As a person enters the latter stages of their life, the rate at which their strength diminishes is based upon usage. If you don’t use it, you most certainly lose it, but it is never too late to try and whip yourself back into shape.
Edith Murway-Traina, who is 100 years old, first ventured into a gym at the age of 91, when a 75-year-old friend invited her to give it a go.
“Here I was lifting weights pretending I was Charles Atlas,” said Edith.
“And I thought, it’s not so bad … maybe I can do this again another time, so I did.”
Soon after her introduction to the world of weightlifting, Edith decided to employ the services of a personal trainer three days a week. Soon thereafter, she committed to challenging herself even further and began entering competitions.
“It is such a challenge, and to do it at that level at that age is mind-blowing,” said trainer Bill Berkley, from Strong Life Tampa Bay.
Edith’s presence in her local gym has become a point of inspiration for many. Earlier this year, the centenarian caught the attention of Guinness World Records, who honoured the grandmother by recognising her as the world’s oldest powerlifter.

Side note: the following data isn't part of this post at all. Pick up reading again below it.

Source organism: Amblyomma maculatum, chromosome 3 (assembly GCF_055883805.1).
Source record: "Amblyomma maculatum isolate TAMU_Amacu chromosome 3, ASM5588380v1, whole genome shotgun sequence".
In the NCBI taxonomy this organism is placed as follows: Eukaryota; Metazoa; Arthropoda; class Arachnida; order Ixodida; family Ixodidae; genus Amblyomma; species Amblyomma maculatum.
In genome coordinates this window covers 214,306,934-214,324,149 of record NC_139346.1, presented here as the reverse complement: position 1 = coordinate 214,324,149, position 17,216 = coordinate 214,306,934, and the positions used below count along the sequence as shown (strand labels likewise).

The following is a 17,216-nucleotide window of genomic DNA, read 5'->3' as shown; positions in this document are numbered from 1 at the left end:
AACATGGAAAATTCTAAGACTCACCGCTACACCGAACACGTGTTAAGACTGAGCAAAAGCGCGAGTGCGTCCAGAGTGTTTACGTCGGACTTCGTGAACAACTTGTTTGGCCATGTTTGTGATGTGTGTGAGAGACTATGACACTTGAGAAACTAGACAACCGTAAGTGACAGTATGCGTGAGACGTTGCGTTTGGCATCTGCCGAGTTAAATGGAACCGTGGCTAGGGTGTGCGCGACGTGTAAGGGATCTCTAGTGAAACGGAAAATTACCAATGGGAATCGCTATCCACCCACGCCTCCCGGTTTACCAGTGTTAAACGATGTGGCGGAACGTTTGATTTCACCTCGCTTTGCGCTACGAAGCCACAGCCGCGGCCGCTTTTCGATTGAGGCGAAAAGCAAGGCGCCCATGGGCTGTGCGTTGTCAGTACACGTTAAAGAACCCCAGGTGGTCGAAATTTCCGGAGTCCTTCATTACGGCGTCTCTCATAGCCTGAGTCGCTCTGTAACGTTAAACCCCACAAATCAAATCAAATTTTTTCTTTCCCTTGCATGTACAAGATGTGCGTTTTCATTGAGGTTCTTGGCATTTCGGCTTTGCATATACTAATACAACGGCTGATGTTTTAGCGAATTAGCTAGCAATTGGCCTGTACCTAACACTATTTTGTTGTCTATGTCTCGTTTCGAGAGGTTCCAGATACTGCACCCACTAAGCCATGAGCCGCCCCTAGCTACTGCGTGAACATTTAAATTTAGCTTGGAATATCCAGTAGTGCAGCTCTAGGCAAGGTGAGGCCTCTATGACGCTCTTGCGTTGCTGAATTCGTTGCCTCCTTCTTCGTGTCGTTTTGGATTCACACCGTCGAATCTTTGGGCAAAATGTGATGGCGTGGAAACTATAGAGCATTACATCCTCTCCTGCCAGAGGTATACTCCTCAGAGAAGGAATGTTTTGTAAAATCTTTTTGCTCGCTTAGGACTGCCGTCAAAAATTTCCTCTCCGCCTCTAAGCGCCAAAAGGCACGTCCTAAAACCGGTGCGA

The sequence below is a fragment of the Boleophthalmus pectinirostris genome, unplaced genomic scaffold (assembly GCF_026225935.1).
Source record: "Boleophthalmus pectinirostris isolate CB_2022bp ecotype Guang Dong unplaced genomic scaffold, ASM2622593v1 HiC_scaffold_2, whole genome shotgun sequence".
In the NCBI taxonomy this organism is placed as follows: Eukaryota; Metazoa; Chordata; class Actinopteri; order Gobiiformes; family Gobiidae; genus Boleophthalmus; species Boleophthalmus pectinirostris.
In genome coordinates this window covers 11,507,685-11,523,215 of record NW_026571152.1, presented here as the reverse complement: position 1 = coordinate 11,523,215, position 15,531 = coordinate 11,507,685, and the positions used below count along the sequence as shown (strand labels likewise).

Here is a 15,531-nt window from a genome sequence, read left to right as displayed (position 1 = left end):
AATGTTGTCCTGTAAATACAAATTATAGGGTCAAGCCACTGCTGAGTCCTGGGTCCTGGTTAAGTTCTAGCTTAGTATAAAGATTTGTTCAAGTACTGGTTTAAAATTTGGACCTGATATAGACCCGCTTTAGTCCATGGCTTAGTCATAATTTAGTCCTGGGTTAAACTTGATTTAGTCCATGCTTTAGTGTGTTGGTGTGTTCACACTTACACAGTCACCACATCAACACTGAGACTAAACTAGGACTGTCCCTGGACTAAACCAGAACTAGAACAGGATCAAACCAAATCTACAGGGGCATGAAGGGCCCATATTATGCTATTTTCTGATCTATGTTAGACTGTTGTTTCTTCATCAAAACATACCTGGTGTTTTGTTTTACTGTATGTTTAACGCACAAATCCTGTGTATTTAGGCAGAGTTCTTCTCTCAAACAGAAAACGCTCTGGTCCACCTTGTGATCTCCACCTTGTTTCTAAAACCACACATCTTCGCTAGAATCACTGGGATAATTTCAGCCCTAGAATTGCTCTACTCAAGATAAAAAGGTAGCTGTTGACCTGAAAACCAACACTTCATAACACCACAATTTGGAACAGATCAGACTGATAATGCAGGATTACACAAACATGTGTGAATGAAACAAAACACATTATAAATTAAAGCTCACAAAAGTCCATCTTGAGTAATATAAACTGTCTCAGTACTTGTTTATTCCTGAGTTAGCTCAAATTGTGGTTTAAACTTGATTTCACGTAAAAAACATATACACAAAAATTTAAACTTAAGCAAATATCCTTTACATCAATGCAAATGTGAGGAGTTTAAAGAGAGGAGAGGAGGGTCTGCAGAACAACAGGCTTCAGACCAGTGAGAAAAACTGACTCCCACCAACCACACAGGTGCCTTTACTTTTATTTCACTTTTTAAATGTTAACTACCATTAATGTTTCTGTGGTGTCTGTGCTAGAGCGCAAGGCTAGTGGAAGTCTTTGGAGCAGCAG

Being named in the Guinness Book of World Records has a unique personal significance for Edith, whose mother was an avid reader of the book.
The weightlifter’s mother also used the feats within the book as an example to a young Edith that anything is possible.
“She loved the Guinness Book of Records and she used to thumb through it lots of times to see all the people who could do things that people said they never could,” shared Edith.
While the physical benefits of exercise are well known, Edith has also relished the ego-boost that comes from wowing the public.
“When I lift that [barbell] up and I get some applause, that’s all I need, that does it for my ego,” said Edith.